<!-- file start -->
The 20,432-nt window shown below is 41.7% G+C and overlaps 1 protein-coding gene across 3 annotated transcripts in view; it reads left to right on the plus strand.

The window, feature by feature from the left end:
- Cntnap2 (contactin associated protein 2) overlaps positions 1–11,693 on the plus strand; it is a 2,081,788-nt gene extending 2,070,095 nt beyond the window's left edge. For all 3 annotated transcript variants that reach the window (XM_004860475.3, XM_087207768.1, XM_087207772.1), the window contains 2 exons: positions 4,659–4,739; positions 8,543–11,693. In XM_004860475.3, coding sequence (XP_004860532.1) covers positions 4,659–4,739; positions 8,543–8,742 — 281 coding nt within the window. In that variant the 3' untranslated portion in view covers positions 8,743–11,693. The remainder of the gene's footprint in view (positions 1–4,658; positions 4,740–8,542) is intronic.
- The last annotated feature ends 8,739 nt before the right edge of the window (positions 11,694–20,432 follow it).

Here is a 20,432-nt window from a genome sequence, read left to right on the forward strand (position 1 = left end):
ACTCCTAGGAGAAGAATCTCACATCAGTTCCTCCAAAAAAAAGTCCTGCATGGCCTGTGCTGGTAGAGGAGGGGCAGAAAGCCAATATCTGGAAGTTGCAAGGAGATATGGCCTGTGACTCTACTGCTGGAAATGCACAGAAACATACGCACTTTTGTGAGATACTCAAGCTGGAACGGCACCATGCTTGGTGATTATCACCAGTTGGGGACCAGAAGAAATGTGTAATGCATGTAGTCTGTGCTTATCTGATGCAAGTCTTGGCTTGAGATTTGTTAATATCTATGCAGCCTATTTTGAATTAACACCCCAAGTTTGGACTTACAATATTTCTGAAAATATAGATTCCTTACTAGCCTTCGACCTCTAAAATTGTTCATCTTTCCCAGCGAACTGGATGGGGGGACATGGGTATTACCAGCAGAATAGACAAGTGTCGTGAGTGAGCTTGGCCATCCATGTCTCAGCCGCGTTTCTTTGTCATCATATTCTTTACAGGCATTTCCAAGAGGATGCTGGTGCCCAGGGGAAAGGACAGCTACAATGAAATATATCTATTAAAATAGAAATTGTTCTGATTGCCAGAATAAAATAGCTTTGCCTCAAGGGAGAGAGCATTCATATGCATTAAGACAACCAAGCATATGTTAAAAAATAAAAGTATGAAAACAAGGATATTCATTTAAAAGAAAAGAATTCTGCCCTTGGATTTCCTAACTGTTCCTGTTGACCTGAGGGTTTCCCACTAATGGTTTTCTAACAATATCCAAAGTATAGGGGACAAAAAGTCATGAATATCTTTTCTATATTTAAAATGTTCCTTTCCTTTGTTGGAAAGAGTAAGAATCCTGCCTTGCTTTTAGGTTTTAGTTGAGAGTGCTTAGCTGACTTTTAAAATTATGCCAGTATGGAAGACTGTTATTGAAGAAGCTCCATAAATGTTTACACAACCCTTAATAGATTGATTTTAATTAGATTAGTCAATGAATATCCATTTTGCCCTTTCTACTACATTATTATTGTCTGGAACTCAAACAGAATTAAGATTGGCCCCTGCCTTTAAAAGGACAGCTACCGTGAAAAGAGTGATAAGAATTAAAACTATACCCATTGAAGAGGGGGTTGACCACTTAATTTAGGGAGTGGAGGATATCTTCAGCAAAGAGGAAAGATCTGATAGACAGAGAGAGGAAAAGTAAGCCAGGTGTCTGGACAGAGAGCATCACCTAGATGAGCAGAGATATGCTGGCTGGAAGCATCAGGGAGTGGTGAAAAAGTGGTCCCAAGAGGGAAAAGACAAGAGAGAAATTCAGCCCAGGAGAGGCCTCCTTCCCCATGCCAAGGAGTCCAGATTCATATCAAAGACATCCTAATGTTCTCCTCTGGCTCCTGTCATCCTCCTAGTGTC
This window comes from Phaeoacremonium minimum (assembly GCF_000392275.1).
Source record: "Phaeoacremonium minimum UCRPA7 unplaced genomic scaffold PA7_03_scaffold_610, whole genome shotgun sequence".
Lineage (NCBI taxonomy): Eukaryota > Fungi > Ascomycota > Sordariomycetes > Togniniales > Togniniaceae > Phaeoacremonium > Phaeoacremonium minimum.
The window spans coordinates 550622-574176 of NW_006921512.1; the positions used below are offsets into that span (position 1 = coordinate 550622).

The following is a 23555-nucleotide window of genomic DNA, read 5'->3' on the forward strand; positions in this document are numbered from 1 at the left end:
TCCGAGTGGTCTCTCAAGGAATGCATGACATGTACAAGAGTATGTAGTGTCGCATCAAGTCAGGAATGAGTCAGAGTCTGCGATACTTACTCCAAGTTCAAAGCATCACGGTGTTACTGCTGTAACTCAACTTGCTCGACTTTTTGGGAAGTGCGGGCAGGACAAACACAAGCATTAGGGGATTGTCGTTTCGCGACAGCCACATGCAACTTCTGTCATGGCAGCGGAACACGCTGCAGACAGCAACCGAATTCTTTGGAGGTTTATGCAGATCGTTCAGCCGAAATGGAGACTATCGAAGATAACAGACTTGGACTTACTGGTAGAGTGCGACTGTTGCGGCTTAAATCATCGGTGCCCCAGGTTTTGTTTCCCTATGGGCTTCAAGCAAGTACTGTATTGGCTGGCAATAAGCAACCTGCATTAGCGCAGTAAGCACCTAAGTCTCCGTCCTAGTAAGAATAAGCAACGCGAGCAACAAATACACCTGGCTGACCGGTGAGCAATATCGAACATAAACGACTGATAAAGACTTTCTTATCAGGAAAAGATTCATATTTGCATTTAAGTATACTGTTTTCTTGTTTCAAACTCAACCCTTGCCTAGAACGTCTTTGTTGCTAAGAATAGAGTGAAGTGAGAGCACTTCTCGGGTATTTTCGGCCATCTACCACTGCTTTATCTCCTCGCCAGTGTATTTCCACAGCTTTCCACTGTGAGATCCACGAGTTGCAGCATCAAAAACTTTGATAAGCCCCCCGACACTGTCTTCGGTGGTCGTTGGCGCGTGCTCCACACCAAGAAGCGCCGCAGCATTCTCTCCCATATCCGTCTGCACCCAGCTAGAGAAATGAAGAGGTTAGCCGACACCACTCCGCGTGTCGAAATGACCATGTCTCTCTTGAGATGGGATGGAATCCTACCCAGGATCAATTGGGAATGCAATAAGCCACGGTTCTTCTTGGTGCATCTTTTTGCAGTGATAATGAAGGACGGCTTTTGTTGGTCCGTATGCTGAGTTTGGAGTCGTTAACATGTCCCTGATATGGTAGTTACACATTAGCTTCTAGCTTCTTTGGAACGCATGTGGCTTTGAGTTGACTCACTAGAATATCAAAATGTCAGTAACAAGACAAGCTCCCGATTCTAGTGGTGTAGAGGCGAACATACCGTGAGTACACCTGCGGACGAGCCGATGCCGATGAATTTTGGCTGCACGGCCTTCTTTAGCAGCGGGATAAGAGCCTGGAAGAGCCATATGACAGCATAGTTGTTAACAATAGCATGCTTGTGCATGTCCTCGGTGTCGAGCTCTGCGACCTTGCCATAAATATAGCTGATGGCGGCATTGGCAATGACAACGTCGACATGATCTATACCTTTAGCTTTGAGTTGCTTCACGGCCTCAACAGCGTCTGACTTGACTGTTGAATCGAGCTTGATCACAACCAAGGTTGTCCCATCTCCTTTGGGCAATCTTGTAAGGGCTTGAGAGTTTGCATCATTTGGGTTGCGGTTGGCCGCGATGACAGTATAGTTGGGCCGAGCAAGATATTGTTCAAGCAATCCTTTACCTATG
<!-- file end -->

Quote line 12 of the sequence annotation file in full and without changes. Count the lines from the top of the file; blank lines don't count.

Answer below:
TCCGAGTGGTCTCTCAAGGAATGCATGACATGTACAAGAGTATGTAGTGTCGCATCAAGTCAGGAATGAGTCAGAGTCTGCGATACTTACTCCAAGTTCAAAGCATCACGGTGTTACTGCTGTAACTCAACTTGCTCGACTTTTTGGGAAGTGCGGGCAGGACAAACACAAGCATTAGGGGATTGTCGTTTCGCGACAGCCACATGCAACTTCTGTCATGGCAGCGGAACACGCTGCAGACAGCAACCGAATTCTTTGGAGGTTTATGCAGATCGTTCAGCCGAAATGGAGACTATCGAAGATAACAGACTTGGACTTACTGGTAGAGTGCGACTGTTGCGGCTTAAATCATCGGTGCCCCAGGTTTTGTTTCCCTATGGGCTTCAAGCAAGTACTGTATTGGCTGGCAATAAGCAACCTGCATTAGCGCAGTAAGCACCTAAGTCTCCGTCCTAGTAAGAATAAGCAACGCGAGCAACAAATACACCTGGCTGACCGGTGAGCAATATCGAACATAAACGACTGATAAAGACTTTCTTATCAGGAAAAGATTCATATTTGCATTTAAGTATACTGTTTTCTTGTTTCAAACTCAACCCTTGCCTAGAACGTCTTTGTTGCTAAGAATAGAGTGAAGTGAGAGCACTTCTCGGGTATTTTCGGCCATCTACCACTGCTTTATCTCCTCGCCAGTGTATTTCCACAGCTTTCCACTGTGAGATCCACGAGTTGCAGCATCAAAAACTTTGATAAGCCCCCCGACACTGTCTTCGGTGGTCGTTGGCGCGTGCTCCACACCAAGAAGCGCCGCAGCATTCTCTCCCATATCCGTCTGCACCCAGCTAGAGAAATGAAGAGGTTAGCCGACACCACTCCGCGTGTCGAAATGACCATGTCTCTCTTGAGATGGGATGGAATCCTACCCAGGATCAATTGGGAATGCAATAAGCCACGGTTCTTCTTGGTGCATCTTTTTGCAGTGATAATGAAGGACGGCTTTTGTTGGTCCGTATGCTGAGTTTGGAGTCGTTAACATGTCCCTGATATGGTAGTTACACATTAGCTTCTAGCTTCTTTGGAACGCATGTGGCTTTGAGTTGACTCACTAGAATATCAAAATGTCAGTAACAAGACAAGCTCCCGATTCTAGTGGTGTAGAGGCGAACATACCGTGAGTACACCTGCGGACGAGCCGATGCCGATGAATTTTGGCTGCACGGCCTTCTTTAGCAGCGGGATAAGAGCCTGGAAGAGCCATATGACAGCATAGTTGTTAACAATAGCATGCTTGTGCATGTCCTCGGTGTCGAGCTCTGCGACCTTGCCATAAATATAGCTGATGGCGGCATTGGCAATGACAACGTCGACATGATCTATACCTTTAGCTTTGAGTTGCTTCACGGCCTCAACAGCGTCTGACTTGACTGTTGAATCGAGCTTGATCACAACCAAGGTTGTCCCATCTCCTTTGGGCAATCTTGTAAGGGCTTGAGAGTTTGCATCATTTGGGTTGCGGTTGGCCGCGATGACAGTATAGTTGGGCCGAGCAAGATATTGTTCAAGCAATCCTTTACCTATG